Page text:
At the 2021 edition of the annual Connect conference the Chief Executive Officer of Facebook Mark Zuckerberg introduced Meta: a single company brand majorly designed to embrace all applications and technology previously owned by Facebook. This led to a frenzy of several memes, products, and companies adopting the metaverse theme as part of a new trend.

Meta, short from for Metaverse, refers to an artificial universe or a virtual paradise where people can interact virtually as they do physically and be immersed in a virtual world largely facilitated by deploying the duo of virtual reality (VR) and augmented reality (AR) headsets. In a general context, the metaverse is a network of three-Dimensional (3D) virtual worlds that revolve around virtual social connection with retained physical experience. For example, meta fuses the real and virtual worlds such that wearing a VR headset would afford a person the opportunity to attend a virtual music concert as if they were present in person. 

The rise of the metaverse has seen a lot of optimism on the part of investors, gamers and game developers, 3D creators, and digital artists. This optimism is largely due to expectations that the metaverse will facilitate the connection between creators and developers and their audience. This connection, to a large extent, is projected to increase opportunities for revenue in form of opportunities that afford the monetization of digital merchandise and NFTs (Non-Fungible Tokens). But amidst these speculations, we have to ponder on the rise of the metaverse and think about what is real and what is not.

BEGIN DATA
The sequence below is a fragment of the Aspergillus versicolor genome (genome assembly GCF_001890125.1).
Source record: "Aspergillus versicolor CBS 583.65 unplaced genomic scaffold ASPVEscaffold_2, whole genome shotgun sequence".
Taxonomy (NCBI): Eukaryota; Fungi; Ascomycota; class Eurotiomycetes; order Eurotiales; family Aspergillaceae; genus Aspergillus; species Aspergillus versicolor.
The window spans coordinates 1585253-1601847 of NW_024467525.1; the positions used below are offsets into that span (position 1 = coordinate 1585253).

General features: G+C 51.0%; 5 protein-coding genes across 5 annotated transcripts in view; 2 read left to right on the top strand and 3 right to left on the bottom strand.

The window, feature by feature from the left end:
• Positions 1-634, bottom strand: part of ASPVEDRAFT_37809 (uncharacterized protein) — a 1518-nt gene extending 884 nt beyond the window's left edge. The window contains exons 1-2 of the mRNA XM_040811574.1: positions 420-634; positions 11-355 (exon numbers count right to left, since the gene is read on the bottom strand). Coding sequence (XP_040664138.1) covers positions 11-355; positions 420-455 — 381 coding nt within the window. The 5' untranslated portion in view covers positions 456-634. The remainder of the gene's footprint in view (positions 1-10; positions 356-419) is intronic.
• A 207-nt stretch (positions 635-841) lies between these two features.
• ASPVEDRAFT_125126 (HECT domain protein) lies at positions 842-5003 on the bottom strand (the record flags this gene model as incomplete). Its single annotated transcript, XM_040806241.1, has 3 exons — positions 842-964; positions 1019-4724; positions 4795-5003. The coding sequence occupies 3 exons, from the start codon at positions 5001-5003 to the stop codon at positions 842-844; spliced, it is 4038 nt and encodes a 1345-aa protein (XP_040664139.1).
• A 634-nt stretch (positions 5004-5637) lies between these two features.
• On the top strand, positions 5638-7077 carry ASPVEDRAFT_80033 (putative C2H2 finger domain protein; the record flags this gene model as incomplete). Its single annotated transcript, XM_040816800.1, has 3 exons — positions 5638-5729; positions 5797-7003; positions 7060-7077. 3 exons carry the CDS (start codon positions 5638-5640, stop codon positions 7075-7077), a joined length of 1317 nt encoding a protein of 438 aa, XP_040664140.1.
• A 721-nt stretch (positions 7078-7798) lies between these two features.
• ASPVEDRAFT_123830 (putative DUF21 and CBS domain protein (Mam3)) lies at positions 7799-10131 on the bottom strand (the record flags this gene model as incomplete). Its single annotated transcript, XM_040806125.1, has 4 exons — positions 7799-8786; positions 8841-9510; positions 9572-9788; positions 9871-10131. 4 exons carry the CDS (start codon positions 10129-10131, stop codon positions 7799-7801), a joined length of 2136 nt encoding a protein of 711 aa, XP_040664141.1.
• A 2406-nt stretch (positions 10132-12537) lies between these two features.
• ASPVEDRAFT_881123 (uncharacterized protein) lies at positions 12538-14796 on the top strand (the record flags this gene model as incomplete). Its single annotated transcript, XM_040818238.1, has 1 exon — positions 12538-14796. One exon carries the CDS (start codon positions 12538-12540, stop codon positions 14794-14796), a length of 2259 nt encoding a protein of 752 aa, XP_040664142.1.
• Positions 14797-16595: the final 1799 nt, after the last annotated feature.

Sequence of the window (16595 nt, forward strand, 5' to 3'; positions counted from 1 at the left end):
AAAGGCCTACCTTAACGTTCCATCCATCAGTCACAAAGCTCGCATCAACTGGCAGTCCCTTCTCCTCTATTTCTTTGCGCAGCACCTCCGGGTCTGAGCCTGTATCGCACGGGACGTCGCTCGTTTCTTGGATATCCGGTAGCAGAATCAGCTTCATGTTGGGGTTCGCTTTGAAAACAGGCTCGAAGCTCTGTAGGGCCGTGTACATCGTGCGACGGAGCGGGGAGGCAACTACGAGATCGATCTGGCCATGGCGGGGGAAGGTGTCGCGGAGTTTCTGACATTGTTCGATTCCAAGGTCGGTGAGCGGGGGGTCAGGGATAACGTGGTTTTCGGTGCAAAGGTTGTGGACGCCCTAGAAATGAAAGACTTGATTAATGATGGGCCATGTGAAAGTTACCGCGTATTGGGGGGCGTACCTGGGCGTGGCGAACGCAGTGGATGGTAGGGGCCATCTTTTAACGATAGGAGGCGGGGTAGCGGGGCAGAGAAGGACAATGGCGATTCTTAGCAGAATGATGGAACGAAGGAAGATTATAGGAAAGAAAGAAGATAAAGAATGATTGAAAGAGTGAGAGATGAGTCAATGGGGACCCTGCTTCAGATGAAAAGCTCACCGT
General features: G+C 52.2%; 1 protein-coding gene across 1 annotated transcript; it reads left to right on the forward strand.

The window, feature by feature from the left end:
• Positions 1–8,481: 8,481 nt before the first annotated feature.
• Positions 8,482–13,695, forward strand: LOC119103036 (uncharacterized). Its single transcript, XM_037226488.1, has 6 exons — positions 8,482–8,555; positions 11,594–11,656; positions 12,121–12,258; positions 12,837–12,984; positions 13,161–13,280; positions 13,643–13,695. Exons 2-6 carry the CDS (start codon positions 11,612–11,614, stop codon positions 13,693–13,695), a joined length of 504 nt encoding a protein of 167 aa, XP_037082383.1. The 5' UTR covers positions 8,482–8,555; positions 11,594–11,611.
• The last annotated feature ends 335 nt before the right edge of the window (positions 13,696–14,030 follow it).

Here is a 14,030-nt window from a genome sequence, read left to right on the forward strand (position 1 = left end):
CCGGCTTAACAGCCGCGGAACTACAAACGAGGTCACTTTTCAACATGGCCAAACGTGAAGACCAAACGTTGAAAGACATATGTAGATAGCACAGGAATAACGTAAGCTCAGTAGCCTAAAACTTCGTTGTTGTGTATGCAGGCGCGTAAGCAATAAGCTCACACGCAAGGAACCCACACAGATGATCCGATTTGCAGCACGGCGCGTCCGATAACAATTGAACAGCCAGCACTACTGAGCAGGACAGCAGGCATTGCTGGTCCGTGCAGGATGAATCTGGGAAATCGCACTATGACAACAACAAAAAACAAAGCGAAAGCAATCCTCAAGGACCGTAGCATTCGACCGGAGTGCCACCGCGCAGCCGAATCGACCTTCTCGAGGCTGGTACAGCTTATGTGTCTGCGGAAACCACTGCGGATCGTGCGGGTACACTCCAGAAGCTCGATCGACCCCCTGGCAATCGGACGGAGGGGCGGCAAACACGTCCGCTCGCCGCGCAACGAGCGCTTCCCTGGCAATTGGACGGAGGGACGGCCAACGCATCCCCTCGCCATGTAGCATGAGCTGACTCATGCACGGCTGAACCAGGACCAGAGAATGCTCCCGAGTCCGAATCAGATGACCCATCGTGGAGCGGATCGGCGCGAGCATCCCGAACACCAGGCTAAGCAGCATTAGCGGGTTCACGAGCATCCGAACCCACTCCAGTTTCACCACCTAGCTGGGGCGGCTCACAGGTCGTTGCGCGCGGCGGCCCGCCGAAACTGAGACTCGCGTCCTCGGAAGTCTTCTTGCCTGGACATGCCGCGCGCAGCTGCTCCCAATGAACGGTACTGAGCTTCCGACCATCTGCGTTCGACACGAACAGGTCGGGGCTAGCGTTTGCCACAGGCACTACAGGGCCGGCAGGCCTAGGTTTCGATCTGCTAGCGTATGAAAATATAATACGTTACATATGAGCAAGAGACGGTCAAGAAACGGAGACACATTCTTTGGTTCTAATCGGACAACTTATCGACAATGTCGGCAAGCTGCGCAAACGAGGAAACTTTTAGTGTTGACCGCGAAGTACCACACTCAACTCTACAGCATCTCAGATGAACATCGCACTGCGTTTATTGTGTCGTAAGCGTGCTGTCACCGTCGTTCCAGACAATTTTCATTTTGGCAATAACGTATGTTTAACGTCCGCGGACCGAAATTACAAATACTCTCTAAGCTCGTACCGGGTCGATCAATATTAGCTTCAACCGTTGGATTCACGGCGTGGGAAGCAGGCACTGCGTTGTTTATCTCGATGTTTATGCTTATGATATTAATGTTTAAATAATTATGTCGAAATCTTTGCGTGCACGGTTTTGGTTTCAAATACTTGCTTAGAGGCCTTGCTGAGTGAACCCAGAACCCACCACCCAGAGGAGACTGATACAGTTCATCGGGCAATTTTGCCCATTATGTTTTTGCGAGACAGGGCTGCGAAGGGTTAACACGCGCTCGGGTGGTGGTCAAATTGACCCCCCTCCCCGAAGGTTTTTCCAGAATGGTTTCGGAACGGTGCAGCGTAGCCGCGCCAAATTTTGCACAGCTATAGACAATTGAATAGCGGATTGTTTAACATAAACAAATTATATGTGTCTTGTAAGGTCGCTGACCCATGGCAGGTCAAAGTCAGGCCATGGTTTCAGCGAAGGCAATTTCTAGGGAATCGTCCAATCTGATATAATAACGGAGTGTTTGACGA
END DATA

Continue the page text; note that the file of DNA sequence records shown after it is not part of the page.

Undoubtedly, the metaverse has created several use cases and subseque try, generating revenue for several companies. Some of these include the generation of more money to the tune of $1 trillion through the sale of digital assets such as NFTs, virtual tickets, and avatars on the marketplace powered by cryptocurrency. Also, anyone with access to a VR headset can join the metaverse and leverage its platform to game, travel, and work. And to cap it all, what is most real about the rise of the metaverse is that it is projected to be the future of work. Tech giants are expected to join the trend and send their workers to the metaverse given that projections affirm that the next decade will feature the usage of virtual reality in up to 23 million jobs worldwide.

Another significant concept tied to the rise of the metaverse is the prospect of future work being virtual. And that is exactly what is not really about the rise of the metaverse given that several Big Tech companies still prefer staff to work on-site. More fundamentally, the rise of the metaverse has come to be associated with issues that bother with data privacy for participants in virtual reality, as well as identity hacking that tends to be more rampant in a virtual world.

On the other hand, several cryptocurrencies and NFTs have come under the Meta umbrella term. Decentraland for example is a 3D meta-universe built on the Ethereum blockchain where users can buy and sell virtual plots of land as NFTs. Other cryptocurrency trends are meme tokens with vastly vague use cases and a ninety-nine percent reliance on crypto bull cycles and favorable market conditions.

In a recent Techcrunch event, Bill Gates speaking on NFTs and cryptocurrencies referred to them as based on “the greater fool’s theory.” The 66year old former Microsoft CEO joked that “expensive digital images of monkeys would improve the world immensely” in referring to NFT memes. Other long-term traditional investors have been heavily critical of the metaverse, NFTs, and what exactly they offer the world at the moment.

However, it is worth saying that the rise of the metaverse has been meteoric regardless of what is real and what is not. While traditional investors and boomers, in general, may be wary of a virtual world, millennials and Gen Z are quickly embracing what could potentially define the future of the internet and social connections in the next couple of years.

                                 — Oluwaferanmi Esan